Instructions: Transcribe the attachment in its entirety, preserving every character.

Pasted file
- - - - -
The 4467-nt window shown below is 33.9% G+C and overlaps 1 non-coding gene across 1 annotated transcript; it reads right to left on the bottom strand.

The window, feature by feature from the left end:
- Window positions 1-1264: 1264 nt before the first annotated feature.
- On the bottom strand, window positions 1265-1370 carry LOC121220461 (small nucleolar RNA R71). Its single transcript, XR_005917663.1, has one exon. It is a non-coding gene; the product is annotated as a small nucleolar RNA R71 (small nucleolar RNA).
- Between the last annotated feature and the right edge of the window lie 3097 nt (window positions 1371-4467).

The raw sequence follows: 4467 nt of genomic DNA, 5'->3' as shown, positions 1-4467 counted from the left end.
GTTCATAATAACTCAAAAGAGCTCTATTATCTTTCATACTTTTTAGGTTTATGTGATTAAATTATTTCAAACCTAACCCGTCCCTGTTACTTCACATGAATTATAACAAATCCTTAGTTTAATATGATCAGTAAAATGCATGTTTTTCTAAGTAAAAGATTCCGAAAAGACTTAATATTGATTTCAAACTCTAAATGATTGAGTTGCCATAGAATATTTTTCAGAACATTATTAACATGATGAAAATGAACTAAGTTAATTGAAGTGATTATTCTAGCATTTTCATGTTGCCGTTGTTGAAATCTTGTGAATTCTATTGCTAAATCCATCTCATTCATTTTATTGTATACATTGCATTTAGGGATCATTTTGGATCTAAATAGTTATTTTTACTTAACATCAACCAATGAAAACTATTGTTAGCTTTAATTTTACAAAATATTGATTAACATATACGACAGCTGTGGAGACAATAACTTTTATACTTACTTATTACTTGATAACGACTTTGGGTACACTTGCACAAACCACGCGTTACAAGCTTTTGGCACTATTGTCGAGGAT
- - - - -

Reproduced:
The 4467-nt window shown below is 33.9% G+C and overlaps 1 non-coding gene across 1 annotated transcript; it reads right to left on the bottom strand.

The window, feature by feature from the left end:
- Window positions 1-1264: 1264 nt before the first annotated feature.
- On the bottom strand, window positions 1265-1370 carry LOC121220461 (small nucleolar RNA R71). Its single transcript, XR_005917663.1, has one exon. It is a non-coding gene; the product is annotated as a small nucleolar RNA R71 (small nucleolar RNA).
- Between the last annotated feature and the right edge of the window lie 3097 nt (window positions 1371-4467).

The raw sequence follows: 4467 nt of genomic DNA, 5'->3' as shown, positions 1-4467 counted from the left end.
GTTCATAATAACTCAAAAGAGCTCTATTATCTTTCATACTTTTTAGGTTTATGTGATTAAATTATTTCAAACCTAACCCGTCCCTGTTACTTCACATGAATTATAACAAATCCTTAGTTTAATATGATCAGTAAAATGCATGTTTTTCTAAGTAAAAGATTCCGAAAAGACTTAATATTGATTTCAAACTCTAAATGATTGAGTTGCCATAGAATATTTTTCAGAACATTATTAACATGATGAAAATGAACTAAGTTAATTGAAGTGATTATTCTAGCATTTTCATGTTGCCGTTGTTGAAATCTTGTGAATTCTATTGCTAAATCCATCTCATTCATTTTATTGTATACATTGCATTTAGGGATCATTTTGGATCTAAATAGTTATTTTTACTTAACATCAACCAATGAAAACTATTGTTAGCTTTAATTTTACAAAATATTGATTAACATATACGACAGCTGTGGAGACAATAACTTTTATACTTACTTATTACTTGATAACGACTTTGGGTACACTTGCACAAACCACGCGTTACAAGCTTTTGGCACTATTGTCGAGGAT